Out in the fell a hidden bird makes an unusual comedy kind of call, repetitively. I smile but I’m frustrated I don’t know what it is. My Grandpa would have known.
And then Paul grabs my attention.
“What’s that?” he asks, pointing to a small light in the fell just in front of us.
“I don’t know,” I admit, and wonder if it’s a luminous sheep.
“Is it a fire?”
I look into the dark at this glowing object and wonder who would light a small fire in the middle of the damp and boggy fell.
And then Paul remembers there’s a farmhouse that way, the only sign of civilisation we could see around us when we arrived. And we realise that small light isn’t in the fell just in front of us but is on the side of a mountain miles and miles away. And that’s not the only perceptual adjustment we have to make. Sound carries further up here, much further when there is nothing to block it. And so, just after we watch a fireworks display in Lancaster from about ten miles away, we hear what we think is a shout for ‘last orders’ from a village down the fell. It must have been someone using a microphone as no other sounds come to us.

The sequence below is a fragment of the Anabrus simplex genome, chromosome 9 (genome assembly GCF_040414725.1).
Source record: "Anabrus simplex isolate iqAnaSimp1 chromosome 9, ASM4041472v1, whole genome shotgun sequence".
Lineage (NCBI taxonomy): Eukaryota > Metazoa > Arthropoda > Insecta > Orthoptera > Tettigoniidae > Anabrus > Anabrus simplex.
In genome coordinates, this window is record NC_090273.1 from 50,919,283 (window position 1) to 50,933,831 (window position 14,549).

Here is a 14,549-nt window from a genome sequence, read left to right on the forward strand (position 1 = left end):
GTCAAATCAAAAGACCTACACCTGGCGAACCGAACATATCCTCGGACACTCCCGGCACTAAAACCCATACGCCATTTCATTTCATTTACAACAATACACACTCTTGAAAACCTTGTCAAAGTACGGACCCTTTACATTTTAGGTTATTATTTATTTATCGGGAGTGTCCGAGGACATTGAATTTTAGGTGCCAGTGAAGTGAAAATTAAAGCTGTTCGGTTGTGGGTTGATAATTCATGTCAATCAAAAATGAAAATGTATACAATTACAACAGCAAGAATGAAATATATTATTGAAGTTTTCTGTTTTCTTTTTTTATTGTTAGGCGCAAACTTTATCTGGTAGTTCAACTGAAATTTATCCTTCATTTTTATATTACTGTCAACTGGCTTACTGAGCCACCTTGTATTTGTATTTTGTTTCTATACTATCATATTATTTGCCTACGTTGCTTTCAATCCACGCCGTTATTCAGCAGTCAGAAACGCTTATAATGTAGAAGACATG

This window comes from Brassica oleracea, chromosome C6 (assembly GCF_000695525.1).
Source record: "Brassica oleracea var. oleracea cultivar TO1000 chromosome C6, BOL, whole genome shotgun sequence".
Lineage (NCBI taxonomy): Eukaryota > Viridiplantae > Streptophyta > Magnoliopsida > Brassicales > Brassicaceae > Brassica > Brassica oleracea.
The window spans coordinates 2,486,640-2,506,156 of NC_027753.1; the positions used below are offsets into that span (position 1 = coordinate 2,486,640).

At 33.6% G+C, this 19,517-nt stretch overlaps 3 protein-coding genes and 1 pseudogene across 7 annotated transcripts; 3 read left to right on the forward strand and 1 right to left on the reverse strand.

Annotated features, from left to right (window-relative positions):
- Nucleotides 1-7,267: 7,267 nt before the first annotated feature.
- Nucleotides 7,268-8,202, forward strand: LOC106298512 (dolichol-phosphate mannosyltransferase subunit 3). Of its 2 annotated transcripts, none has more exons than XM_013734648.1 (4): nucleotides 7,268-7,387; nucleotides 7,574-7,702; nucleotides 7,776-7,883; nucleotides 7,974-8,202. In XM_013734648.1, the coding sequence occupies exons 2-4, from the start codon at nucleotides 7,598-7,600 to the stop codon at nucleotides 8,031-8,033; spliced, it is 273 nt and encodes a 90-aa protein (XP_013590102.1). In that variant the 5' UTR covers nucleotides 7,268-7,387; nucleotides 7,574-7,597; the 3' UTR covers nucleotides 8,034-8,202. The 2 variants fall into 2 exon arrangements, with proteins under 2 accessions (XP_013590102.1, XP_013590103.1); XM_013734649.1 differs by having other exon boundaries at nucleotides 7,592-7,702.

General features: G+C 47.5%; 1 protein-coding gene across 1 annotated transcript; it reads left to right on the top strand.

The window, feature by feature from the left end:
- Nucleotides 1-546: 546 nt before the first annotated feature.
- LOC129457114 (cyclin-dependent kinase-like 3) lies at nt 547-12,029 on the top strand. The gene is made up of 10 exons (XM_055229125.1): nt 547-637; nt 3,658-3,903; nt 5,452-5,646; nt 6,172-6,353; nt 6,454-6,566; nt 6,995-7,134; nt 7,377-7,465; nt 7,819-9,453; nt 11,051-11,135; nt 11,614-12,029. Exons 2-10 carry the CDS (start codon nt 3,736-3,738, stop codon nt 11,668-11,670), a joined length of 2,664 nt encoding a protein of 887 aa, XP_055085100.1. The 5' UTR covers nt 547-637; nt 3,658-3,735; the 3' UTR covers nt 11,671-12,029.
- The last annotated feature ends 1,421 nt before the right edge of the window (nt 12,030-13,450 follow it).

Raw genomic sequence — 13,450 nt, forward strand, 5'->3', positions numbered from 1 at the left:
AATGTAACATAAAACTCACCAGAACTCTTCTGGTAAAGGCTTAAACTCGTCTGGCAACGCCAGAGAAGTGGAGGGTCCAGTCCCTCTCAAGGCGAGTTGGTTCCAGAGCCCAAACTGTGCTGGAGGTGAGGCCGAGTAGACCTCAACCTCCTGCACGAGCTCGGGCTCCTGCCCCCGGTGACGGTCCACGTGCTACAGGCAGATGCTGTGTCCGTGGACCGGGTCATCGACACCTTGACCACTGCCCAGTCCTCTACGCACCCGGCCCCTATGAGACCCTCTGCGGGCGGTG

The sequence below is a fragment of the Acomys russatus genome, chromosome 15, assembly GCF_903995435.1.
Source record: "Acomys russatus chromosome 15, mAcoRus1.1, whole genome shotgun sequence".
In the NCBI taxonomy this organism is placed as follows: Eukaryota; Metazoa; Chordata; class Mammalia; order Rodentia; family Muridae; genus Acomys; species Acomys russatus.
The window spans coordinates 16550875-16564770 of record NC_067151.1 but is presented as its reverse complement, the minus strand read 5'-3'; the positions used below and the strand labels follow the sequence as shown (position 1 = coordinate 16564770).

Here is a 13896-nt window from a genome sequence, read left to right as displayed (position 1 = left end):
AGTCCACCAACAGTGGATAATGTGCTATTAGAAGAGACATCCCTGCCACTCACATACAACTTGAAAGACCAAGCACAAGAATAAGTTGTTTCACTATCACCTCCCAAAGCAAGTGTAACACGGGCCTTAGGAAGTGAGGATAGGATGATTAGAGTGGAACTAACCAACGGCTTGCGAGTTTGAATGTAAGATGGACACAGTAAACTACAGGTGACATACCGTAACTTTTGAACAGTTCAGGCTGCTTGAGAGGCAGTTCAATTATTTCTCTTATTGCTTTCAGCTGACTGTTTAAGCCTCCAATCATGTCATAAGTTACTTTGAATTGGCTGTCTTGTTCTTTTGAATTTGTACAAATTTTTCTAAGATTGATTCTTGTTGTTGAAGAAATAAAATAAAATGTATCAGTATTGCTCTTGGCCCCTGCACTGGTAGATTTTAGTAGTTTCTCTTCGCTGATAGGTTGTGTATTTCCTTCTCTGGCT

We stand in the middle of the road at half past midnight, look up to a myriad of stars, see one shooting across the sky, though it is in reality a meteor burning itself out in the earth’s atmosphere. The moon is highlighting a thin layer of cloud that stretches across the top of the nearby mountain like a lazy cat. Birds call to each other. Nature is not asleep. There is a life that continues in the moonlight. Paul brings his camera out and sets up his tripod in the middle of the road. I look at the moon and listen to nature’s conversation, wonder if the comedy noise comes from bats, smile at the sound of wings that buzz over my head back and forth like a giant dragonfly at full speed. And then we use a torch and Paul’s camera to play with the light until two in the morning, before settling down to sleep and wake up with wind turbines instead of ancient stone monuments.